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Address Bar – Definition & Use

Address Bar – Definition & Use


An Address Bar is an element of an internet browser that is to input and show the address of a website. The address bar aids the operator in navigation by permitting entry of an Internet Protocol address or a website’s Uniform Resource Locator (URL). It can also save earlier addresses for future reference.

Additionally, address bars also offer functions for convenient operators. Searching for a particular page or document using its URL, one reaches it instead of the home page. Also termed an “address field” or “URL bar.” Whereas in Google Chrome, the address bar is called Omnibox.

Short-cut Key For Address Bar:

To access the address bar rapidly, press Alt+D or Ctrl+L in Windows or Command L in the MAC.

What is the use of Address Bar?

Address Bars support searching functionality and offer features like auto-completion & at times, a list of suggestions in a browser’s Web history. Nonetheless, unlike a search box, an Address Bar does not support multiple search engines.

Examples for Address Bar:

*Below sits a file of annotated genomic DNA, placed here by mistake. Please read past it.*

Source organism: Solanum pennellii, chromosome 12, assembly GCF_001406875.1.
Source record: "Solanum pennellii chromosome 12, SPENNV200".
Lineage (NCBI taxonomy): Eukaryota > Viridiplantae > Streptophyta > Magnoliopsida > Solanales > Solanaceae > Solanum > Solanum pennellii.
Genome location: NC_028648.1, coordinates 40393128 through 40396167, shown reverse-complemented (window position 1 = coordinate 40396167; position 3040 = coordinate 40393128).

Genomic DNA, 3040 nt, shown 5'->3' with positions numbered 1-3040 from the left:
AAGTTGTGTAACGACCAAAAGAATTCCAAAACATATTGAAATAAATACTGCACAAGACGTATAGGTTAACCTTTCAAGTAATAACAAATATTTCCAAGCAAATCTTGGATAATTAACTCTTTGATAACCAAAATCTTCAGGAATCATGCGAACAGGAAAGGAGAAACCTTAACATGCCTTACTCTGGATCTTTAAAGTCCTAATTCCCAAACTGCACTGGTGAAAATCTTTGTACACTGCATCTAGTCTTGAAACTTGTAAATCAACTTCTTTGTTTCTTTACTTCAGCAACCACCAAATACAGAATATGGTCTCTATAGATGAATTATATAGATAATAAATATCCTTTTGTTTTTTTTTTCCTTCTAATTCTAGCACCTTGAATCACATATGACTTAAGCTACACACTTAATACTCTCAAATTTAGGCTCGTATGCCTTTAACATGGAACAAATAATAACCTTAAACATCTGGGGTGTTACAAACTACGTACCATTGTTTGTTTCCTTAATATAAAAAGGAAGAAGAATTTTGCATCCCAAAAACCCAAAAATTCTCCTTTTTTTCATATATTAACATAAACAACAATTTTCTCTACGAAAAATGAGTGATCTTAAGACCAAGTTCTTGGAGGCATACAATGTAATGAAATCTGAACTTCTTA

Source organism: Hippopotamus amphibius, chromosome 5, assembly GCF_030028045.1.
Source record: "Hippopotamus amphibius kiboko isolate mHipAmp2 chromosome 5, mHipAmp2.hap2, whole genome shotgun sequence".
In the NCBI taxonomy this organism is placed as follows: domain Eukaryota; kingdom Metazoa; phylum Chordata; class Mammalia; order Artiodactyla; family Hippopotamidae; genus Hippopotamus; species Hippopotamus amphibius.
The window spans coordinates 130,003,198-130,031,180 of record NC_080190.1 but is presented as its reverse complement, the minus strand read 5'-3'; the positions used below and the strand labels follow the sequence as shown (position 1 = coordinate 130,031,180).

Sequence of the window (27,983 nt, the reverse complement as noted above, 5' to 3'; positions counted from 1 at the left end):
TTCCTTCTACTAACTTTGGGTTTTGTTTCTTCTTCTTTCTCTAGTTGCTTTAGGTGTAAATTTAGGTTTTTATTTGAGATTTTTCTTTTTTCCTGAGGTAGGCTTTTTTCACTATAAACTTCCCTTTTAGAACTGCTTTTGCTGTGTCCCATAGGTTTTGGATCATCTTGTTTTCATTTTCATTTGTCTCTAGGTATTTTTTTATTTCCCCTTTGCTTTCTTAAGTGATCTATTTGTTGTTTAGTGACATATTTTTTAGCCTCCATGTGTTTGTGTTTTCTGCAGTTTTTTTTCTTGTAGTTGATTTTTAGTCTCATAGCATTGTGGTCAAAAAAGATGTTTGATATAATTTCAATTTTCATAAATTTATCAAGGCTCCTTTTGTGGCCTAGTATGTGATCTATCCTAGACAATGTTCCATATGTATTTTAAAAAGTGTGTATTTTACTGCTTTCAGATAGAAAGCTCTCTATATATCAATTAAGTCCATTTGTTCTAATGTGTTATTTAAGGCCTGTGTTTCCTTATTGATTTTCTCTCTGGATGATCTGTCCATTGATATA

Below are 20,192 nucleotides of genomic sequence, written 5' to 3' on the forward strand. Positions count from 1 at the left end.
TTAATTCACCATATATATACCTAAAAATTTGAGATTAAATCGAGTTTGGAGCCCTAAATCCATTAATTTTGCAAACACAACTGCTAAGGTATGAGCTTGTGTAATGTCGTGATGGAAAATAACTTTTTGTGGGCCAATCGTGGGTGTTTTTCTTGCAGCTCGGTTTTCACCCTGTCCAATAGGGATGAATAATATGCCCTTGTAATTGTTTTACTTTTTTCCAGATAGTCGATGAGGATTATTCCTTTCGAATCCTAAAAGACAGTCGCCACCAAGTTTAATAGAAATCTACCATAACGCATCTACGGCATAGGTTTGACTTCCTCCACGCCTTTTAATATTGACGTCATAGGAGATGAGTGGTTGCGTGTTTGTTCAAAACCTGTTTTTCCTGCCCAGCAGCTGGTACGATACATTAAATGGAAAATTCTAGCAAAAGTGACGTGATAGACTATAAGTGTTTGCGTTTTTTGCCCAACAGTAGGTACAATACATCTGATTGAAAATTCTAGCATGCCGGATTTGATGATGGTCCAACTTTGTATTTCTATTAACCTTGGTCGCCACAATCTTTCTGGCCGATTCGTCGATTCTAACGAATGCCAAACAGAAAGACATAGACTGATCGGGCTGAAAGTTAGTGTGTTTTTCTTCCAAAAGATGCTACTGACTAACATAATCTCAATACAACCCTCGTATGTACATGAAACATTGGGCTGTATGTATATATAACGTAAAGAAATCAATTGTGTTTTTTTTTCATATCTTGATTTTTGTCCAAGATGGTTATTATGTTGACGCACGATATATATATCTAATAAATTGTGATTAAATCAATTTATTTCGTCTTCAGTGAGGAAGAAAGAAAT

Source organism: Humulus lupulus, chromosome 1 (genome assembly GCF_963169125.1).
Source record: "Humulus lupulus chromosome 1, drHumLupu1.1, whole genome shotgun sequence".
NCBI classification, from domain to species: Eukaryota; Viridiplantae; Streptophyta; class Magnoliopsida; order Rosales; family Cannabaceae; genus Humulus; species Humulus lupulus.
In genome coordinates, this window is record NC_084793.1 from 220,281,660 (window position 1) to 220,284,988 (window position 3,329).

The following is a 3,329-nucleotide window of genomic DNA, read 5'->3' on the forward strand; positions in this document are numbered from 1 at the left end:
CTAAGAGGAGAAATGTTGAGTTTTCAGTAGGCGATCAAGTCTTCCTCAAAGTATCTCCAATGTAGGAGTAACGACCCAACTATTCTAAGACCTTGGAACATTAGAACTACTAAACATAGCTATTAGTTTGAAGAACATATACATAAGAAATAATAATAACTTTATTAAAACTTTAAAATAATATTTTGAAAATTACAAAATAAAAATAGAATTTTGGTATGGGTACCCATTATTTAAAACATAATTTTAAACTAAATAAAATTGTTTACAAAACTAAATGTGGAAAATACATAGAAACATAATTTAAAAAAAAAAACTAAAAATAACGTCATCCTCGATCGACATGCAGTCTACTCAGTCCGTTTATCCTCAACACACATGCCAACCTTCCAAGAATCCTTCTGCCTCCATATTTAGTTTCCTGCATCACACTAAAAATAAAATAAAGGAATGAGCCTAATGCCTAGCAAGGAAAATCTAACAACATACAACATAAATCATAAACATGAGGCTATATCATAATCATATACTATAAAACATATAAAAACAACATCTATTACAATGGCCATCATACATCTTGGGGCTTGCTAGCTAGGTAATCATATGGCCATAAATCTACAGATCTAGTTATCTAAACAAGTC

Here are some examples of address bars:

  1. Website URL: – This will take you to the Google homepage. – This will take you to Facebook’s website.

  1. Specific Web Page: – This will take you to the Wikipedia page on artificial intelligence.

  1. Search Engine Queries:

Machine learning – This will perform a search for “machine learning” using your default search engine.

  1. Local File Paths:

file:///C:/Users/YourUsername/Documents/my_document.html – This will open an HTML file located on your computer.

Clearing Address Bar History:

Clearing history from your Address Bar is a practical action that can improve privacy. Even though the procedure for removing an address bar history differs depending on the browser application & the computer’s operating system, the fundamental steps are always the same.

When you select the history menu item, a drop-down menu with several choices will appear. If a menu item says “History” or “Browser History,” select it. This dialogue box will have a menu option labeled “Clear History.” Once clicked, your visit history and any temporary data those websites may have stored will be deleted.


Finally, the Address Bar or URL bar refers to locating a particular website or blog on a global network. Although the address bar and URL are often identifiable, one needs to consider that a URL’s primary function is to point to a particular website’s location and provide basic mechanisms to access that specific web page.

Depending on the search settings within a specified web browser, users can get an offer for a particular web address after typing the first few letters of a website name, and the options that the browser offers are entirely reliant on the search history and tailored settings of a particular web browser.

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